UPDATE: Time-travellers

After about half an hour of posting this particular blog post, I found another glowing example: those pesky time-traveller ancestors.

In this example, my 5x Great Aunt Ann Pavett (née Yarrow) appears to have some extraordinary genes that I’m not sure I’ve been handed.

She travels through time.

Here’s some more delightful Member’s Trees matches, and this time, the fault has spread (I’ve obfuscated the tree owners simply to stop Matthew Hopkins II from being unleashed).

Member Tree matches for Ann Yarrow
Ann Pavett (née Yarrow) born c.1813 in Cambridgeshire…

But what’s this… I’ve discovered a child I didn’t know that she and her husband had…. 60 years before she was born.

Ann Yarrow, time traveller
Forget Doctor Who, Ann Yarrow was the first female timelord.

And so the rot spreads. I look forward to meeting Ursula Pavett’s mother to check my family tree notes against.

Some simple date checking here would help to stop nonsense like this from appearing, and more importantly from spreading.

Keep Ancestry Tidy

User added and imported data is going to be hard to clean, fix, or even verify as it goes in – because yes, that 4th Cousin 2x Removed’s child, will know more about them than me.

You’ve got so many files, softwares, record sources with varying levels of granularity and data fields, and users with independent approaches, that the whole thing must be an ugly tangled bowl of spaghetti behind the scenes at Ancestry.

I’m sure their UX team and data teams are peddling as fast as they can , but as fiction easily slides seamlessly in to eat up the facts without remorse, I’d love to see some kind of partnership to do data verification for places, or even just a few more interface improvements.

keep site tidy sign

Outside of family history (yes, there is such a place!), in the land called ‘work’, I spend a bit of my time tidying up Google Maps – demolishing spammy and incorrect locations, and getting fake and paid reviews removed. It’s slow, but it’s damn cathartic. An affectionate term of ‘Stop Crap On The Map’ has emerged for this, so I feel we need one for Ancestry’s rubbish info.

How about ‘Stop Debris On The Tree’?

I’d love to hear your stories of crappy data, accidental boughs, and alternative slogans in the comments!

As ever, thanks for reading, and happy tree surgery,

Andrew

Author: Andrew Martin

+Andrew Martin is owner and lead writer for History Repeating and Family Tree UK. Genealogist, historian, writer, photographer and would-be archaeologist. He'd love a time machine, but worries that it might take all the fun out of it.

3 thoughts on “How to easily mess-up your family tree with Ancestry”

  1. Ah yes, “that” problem….. I’ve given up checking Hints as life is, as evidenced by our hard work, just too short! My particular ‘favourites’ are when the only references on the tree refer you to other trees. Only if there are proper references will I even look; and, yes, I then check them myself 🤓

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  2. Andrew,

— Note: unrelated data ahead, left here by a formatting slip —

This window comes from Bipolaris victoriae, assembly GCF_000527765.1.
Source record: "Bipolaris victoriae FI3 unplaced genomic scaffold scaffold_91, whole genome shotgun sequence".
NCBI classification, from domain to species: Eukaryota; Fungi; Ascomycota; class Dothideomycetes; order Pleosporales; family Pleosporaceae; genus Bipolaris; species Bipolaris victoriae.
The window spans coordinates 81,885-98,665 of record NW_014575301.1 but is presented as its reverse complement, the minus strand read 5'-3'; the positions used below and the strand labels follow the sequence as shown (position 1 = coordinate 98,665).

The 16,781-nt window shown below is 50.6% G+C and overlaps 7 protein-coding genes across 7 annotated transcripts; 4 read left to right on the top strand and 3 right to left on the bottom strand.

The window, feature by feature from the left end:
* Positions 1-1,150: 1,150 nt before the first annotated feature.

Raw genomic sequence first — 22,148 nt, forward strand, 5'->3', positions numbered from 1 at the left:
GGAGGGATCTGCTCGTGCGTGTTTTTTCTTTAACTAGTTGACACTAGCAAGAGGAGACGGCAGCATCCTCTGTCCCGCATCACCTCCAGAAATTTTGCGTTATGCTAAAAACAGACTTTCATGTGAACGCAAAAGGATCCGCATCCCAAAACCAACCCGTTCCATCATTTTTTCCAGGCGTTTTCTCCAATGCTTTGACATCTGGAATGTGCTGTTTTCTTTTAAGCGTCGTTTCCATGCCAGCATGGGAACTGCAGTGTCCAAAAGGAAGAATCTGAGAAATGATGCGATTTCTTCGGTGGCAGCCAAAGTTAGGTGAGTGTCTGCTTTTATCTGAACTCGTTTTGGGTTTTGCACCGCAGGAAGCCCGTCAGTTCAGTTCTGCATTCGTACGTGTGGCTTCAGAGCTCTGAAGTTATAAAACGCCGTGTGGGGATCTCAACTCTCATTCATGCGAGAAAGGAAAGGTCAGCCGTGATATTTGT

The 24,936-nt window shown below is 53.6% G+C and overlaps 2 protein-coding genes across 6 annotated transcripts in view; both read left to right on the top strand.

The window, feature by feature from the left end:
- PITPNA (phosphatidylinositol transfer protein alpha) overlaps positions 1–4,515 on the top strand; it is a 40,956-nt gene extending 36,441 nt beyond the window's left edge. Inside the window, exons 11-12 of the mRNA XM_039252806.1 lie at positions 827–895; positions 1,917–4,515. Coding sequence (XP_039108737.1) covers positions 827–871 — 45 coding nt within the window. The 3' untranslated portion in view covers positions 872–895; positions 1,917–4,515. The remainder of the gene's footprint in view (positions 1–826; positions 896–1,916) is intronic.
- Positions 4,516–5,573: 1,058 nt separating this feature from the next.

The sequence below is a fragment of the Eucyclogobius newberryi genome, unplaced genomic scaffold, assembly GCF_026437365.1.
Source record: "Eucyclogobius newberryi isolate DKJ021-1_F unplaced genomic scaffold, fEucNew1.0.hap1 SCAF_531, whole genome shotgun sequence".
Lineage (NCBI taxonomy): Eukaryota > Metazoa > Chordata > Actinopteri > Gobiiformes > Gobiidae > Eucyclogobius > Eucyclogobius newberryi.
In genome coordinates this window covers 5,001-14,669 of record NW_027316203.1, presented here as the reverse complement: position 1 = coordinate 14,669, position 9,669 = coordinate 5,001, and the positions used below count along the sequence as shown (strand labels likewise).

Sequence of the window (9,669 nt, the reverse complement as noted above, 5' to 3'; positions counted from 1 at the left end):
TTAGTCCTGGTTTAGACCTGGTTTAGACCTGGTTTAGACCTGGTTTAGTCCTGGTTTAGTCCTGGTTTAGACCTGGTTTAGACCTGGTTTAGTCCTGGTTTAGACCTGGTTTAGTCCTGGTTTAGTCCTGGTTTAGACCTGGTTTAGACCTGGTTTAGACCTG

Thanks for today’s excellent column detailing the subtle dangers of using Ancestry.com thoughtlessly to add information to your online family tree. I have had experiences similar to yours using the American version of the site, especially now that I have begun to explore my English ancestry. Carelessly, I clicked on a recommended tree whose “recent” [1650 and back] listings seemed to match ancestors in my lineage who had emigrated to the Chesapeake Area in the mid-1650s. I was rewarded with the addition of over 500 “ancestors” reaching back to one of the Norman nobility who came to England with, or shortly after, William the Conqueror. The list of this individual’s descendants was replete with noble, high-ranking individuals.
    While grateful to uncover such a historically interesting and socially prominent lineage, I must say I was somewhat suspicious as most of my British immigrant ancestors came as indentured servants or were were transported at the expense of the Crown. Needless to say, I have spent considerable time cleansing my online tree of most of these suspect “ancestors”, preserving only the most recent for further study. Having learned my lesson, I now make any addition to my online tree by hand, one individual at a time after I have thoroughly researched the validity of the connection.
    Dubious family trees aside, I do value the massive historical record content available on the site and feel it is well worth the price of membership.
    I look forward to your further submissions.
    Regards,
    Jack Gracey
    Marlborough, Massachusetts, USA

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    1. Hi Jack, Oh, that sounds like a complete disaster for you then! How frustrating, and what a mess to have to unpick and clear up! I’m under no misconception that my family worked the land and crawled out of the swamps, so any link to any authoritative figure would come under a great deal of scrutiny from me. I love Ancestry’s collection of records, and alongside my FindMyPast membership, I feel I get a wide range, and two interpretations of the data (as even their transcriptions can be wildly different).
      Thanks for reading!
      Andrew